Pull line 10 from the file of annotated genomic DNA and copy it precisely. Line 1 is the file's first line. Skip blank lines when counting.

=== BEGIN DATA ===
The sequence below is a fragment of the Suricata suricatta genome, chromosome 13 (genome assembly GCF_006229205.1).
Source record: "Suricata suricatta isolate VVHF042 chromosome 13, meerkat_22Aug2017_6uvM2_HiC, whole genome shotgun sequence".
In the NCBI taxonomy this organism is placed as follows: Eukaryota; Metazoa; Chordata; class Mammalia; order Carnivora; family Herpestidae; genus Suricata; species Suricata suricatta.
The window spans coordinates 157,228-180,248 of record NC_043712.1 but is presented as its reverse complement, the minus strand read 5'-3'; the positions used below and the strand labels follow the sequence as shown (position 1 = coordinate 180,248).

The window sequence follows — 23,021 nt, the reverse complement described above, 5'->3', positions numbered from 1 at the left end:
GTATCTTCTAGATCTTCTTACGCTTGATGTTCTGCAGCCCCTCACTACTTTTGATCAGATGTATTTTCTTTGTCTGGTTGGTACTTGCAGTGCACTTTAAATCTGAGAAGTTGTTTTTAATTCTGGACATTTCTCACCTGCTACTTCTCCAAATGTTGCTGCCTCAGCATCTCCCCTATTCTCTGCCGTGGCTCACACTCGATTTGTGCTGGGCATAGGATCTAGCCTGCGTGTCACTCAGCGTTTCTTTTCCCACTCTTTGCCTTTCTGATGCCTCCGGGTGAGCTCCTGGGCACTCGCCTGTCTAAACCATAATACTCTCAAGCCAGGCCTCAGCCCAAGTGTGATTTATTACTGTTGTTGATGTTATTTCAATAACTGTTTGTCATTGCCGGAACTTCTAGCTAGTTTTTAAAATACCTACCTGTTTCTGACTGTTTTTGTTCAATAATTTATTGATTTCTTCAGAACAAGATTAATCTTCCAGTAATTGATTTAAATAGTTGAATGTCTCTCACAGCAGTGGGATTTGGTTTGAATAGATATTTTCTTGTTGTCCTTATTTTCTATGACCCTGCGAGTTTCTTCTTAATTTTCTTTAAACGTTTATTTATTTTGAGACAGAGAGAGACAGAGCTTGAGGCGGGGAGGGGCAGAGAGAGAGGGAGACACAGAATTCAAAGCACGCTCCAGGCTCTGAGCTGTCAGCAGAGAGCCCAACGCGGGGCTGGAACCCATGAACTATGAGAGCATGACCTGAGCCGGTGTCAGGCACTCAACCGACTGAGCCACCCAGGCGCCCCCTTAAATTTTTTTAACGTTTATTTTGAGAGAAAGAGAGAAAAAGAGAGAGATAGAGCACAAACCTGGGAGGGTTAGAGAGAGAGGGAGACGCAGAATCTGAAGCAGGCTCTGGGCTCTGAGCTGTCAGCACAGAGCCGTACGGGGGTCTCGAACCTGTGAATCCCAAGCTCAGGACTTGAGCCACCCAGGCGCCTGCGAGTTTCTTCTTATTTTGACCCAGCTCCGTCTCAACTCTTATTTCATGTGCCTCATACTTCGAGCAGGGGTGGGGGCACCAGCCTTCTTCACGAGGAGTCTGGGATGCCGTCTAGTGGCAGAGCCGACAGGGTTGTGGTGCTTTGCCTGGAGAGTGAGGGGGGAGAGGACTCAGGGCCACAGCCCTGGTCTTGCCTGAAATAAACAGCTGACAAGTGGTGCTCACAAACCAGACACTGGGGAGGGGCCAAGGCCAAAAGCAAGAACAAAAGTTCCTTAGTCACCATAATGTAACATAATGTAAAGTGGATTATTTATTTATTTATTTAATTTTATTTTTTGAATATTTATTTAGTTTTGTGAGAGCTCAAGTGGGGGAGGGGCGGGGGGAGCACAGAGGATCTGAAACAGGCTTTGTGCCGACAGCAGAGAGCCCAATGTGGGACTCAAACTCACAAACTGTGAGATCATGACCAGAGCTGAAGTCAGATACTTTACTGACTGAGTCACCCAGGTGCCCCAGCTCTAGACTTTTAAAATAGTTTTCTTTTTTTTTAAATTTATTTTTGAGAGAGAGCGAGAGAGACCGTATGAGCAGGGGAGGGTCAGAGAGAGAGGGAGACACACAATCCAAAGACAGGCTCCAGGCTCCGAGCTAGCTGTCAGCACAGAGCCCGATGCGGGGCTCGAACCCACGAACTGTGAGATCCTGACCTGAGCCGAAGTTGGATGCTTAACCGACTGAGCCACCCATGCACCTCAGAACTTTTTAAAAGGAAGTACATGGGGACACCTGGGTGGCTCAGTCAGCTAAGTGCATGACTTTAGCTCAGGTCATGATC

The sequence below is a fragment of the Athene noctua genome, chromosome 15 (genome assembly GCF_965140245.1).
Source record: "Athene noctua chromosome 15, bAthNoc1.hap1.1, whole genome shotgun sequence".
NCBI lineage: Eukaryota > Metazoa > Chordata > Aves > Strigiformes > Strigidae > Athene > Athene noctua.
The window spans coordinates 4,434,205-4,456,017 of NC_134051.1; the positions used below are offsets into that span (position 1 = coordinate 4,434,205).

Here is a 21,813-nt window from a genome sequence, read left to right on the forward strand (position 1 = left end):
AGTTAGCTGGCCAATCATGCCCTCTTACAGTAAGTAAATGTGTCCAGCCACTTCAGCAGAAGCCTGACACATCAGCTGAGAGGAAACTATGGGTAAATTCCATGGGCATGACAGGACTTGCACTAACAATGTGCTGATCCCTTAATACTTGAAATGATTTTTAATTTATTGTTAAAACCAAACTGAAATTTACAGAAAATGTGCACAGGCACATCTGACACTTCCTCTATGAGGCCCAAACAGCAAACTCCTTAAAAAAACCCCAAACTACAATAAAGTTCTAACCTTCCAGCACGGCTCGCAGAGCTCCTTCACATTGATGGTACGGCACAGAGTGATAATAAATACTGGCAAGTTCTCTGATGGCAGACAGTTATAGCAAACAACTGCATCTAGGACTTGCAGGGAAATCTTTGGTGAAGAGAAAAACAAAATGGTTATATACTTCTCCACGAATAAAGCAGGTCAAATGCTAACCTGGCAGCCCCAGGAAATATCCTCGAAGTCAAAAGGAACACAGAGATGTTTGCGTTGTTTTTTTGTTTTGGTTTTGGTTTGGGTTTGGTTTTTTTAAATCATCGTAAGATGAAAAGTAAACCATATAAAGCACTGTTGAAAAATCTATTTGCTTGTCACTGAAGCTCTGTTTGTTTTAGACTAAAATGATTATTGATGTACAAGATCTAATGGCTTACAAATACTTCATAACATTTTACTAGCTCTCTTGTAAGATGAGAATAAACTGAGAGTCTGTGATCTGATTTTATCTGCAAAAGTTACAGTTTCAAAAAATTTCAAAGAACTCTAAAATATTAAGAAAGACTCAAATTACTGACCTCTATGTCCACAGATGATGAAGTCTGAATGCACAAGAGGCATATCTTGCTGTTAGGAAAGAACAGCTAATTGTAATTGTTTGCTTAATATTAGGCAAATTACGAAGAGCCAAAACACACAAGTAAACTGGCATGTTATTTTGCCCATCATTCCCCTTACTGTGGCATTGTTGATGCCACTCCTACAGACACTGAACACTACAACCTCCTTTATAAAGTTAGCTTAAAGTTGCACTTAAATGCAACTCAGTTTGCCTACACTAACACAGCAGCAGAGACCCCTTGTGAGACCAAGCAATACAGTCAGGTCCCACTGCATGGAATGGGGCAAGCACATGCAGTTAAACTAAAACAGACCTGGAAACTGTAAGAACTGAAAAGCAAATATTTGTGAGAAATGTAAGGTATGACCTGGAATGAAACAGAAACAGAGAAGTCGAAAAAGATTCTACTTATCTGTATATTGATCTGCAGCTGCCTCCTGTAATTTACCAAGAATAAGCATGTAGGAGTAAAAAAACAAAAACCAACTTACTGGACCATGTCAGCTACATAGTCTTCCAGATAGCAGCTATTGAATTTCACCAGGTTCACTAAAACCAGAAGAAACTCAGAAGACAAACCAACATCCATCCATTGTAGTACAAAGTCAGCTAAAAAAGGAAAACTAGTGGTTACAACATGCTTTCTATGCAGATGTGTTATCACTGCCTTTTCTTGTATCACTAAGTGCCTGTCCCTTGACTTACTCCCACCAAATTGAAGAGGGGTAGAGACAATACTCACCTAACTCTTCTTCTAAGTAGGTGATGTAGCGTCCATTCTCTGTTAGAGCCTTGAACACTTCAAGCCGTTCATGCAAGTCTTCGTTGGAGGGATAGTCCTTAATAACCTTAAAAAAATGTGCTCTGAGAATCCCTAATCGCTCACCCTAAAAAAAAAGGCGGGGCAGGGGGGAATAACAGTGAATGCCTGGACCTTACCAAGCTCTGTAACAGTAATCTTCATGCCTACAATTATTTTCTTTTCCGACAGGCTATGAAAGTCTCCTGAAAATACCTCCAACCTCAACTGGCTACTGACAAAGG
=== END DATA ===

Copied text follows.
The window spans coordinates 4,434,205-4,456,017 of NC_134051.1; the positions used below are offsets into that span (position 1 = coordinate 4,434,205).